Start meetings with a bang (not a bore)


Start meetings with a bang (not a bore)

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Meetings can and should have impact – here’s how you can hook people from the start


Meetings have gained a bit of a bad reputation. It’s not their fault. But poorly planned, back-to-back, lengthy get-togethers that fail to achieve concrete results can have a negative effect on a team’s morale. Executive assistants and others tasked with running effective meeting agendas have a lot to contend with – particularly during busy times, when everyone just wants to get on with their work (or just wants to be somewhere else) and they’ve been burned by pointless meetings before.

However, it is possible for people to leave a meeting equipped with useful new information, renewed energy and a sense of time well spent. There are plenty of hacks for taking control of a meeting space so that it delivers what it’s supposed to, removing the boredom and frustration people are anticipating. Here, we talk strategy for making meetings amazing.

Find your why

Think about a one-hour meeting as an event that you’re inviting people to. What would make them want to attend? Just as you may need to entice people to attend a cocktail reception or a team-building day, treat meetings as something you need to sell to people – could you add an unexpected enhancement? If you can’t appeal to their sense of excitement, how about their practicality? How can you communicate exactly why this will be a useful hour of their day? For example: “We need to brainstorm for this pitch to meet this deadline, on a date where everyone is in the office. Pizza will be provided.” Use your “why” to formulate a meeting agenda – a list of items that needs to be covered, or unanswered questions – and include these, in bullet points (no more than four) in your meeting e-invite. This give people time to prepare and think about discussion topics ahead of time.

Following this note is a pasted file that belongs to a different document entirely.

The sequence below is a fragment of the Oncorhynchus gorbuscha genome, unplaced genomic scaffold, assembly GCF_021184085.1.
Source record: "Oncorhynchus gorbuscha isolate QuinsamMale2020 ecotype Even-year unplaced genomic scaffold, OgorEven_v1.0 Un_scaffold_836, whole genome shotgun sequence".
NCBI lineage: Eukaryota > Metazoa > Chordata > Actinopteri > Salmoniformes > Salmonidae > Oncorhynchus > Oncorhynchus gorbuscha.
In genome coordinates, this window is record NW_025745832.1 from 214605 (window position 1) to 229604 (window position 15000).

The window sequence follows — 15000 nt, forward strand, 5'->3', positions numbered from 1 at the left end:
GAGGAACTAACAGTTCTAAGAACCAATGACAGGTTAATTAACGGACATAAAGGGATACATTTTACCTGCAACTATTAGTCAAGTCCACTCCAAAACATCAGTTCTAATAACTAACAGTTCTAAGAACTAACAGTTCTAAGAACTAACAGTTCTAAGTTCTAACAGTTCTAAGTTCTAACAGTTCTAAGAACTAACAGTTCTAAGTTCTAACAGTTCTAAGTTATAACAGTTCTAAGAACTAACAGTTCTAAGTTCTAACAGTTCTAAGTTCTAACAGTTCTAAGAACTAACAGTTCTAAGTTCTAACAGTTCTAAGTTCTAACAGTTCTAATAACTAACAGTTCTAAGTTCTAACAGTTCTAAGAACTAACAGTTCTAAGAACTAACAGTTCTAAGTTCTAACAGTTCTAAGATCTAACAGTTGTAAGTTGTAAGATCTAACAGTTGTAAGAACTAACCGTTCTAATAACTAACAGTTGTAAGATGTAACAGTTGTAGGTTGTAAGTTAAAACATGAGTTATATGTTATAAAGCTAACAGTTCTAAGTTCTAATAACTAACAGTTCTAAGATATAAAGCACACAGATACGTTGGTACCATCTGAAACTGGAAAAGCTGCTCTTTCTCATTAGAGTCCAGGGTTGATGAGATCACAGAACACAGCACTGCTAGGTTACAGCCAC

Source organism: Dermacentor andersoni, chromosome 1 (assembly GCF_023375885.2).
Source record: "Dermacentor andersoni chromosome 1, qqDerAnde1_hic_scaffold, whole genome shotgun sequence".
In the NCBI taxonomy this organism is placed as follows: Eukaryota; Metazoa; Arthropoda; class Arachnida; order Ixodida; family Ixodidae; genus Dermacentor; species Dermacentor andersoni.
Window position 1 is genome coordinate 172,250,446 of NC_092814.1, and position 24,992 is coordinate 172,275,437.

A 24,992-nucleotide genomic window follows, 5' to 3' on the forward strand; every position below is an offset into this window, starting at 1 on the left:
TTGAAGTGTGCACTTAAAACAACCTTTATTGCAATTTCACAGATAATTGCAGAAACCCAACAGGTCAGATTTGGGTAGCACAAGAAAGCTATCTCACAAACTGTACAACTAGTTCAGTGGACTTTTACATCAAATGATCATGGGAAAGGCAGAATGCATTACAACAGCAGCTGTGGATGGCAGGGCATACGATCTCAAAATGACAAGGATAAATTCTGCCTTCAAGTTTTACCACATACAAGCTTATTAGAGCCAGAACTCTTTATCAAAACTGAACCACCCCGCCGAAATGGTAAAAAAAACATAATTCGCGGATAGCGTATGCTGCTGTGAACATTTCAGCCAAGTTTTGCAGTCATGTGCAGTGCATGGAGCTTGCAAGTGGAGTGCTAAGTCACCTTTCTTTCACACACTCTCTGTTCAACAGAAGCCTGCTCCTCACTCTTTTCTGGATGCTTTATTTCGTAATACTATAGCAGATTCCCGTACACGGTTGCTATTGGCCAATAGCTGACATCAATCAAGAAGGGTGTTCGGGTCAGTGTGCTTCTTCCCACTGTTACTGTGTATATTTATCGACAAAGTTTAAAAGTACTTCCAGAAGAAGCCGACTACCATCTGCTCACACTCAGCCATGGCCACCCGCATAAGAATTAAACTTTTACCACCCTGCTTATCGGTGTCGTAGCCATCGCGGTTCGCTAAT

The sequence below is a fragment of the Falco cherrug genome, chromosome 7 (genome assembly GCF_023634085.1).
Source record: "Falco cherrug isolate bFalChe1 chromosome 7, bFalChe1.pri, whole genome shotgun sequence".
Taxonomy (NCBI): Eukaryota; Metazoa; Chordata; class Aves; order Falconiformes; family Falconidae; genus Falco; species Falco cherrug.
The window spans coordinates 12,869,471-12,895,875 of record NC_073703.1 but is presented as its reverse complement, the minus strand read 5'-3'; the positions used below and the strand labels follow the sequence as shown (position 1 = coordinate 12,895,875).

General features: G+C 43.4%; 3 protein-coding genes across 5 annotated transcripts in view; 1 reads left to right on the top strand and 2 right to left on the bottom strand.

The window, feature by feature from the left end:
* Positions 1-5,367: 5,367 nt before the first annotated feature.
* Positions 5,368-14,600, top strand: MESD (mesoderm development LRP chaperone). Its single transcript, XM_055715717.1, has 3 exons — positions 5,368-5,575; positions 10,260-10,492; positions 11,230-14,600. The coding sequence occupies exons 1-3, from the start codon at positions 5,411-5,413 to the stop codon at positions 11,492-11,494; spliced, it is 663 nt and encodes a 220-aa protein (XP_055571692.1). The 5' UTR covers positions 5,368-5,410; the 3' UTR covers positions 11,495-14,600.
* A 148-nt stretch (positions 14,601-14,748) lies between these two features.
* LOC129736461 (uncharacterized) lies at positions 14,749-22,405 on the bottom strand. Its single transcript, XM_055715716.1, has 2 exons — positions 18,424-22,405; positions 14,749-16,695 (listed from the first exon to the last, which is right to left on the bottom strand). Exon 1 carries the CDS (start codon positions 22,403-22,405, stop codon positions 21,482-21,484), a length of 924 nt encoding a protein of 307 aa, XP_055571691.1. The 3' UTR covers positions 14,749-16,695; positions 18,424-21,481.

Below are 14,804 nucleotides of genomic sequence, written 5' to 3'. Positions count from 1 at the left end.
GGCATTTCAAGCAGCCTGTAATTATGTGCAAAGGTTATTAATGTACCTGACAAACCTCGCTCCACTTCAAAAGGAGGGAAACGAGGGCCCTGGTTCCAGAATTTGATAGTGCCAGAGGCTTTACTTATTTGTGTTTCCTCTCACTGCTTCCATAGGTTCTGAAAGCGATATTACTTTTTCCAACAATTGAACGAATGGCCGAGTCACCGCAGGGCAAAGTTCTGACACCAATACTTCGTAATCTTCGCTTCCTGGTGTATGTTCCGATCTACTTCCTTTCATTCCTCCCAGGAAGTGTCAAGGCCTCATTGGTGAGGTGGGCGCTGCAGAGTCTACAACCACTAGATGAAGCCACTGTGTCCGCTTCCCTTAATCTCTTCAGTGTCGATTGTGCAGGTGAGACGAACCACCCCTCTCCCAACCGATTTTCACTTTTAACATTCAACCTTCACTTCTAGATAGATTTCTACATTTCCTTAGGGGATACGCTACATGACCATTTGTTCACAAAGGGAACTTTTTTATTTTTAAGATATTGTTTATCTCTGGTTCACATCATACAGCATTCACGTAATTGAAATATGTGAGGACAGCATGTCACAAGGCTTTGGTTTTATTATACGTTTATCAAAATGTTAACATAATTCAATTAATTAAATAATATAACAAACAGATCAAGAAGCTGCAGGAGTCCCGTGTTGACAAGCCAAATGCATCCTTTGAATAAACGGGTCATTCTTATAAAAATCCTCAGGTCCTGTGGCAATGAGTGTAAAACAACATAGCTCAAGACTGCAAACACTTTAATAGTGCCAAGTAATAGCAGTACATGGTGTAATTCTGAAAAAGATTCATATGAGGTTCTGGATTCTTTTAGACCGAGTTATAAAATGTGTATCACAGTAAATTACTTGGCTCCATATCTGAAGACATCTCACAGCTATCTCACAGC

Don’t have too many “whys” (this is a common mistake). As soon as you try to kill too many birds with one stone, meetings become diluted and irrelevant to more people. And, if you can’t think of a “why”, then does this meeting really need to happen? If it’s about communicating information, could it be solved by an email that people can read and absorb when they have a spare moment?

Find the right setting 

Be choosy about meeting space. You’ll need somewhere distraction-free, with privacy for people to speak openly and share ideas, high-speed Wi-Fi and plug sockets, soundproofing and a professional setting that inspires the right state of mind. Make a private meeting room booking rather than leaving it to chance. And arrive early at the space to set it up for maximum impact – have copies of a bullet-pointed meeting agenda, any hand-outs or documents needed, stationery, paper and healthy snacks out on the table, with a pre-prepared PowerPoint (if needed) set up and ready to go as soon as the meeting is due to start.

State your purpose

When the meeting begins, don’t just read through the meeting agenda (that’s boring). Instead, remind everyone of the “why”. Why should they be sitting up and paying attention right now? Why should they care? A stellar turn of phrase is: “The purpose of this meaning is… and by the end, we will have…” Simple but golden. Open the meeting by clearly stating the reason everyone is there, and what the outcome needs to be (have it written somewhere in the space so that you can keep referring back to it). Not only does this engage people with the meeting’s objective, it also appears professional and shows you’ve considered how to make the session productive. Plus it gives you a point of reference for when things steer off topic. Factor in time for any necessary introductions and ground rules, but keep it brief.

Get everyone involved

The sooner you can get attendees feeling involved in the meeting discussion, the better your chance of engaging them. Kick things off with a question. Something like: “If we are going to be successful today, what topics do we need to talk about?” Make sure everyone feels heard, and engage quieter members of the team who may be waiting to be invited to speak. Frequently using the words “you” and “your” has an empowering effect on attendees, and they feel more able to steer the meeting and offer input.


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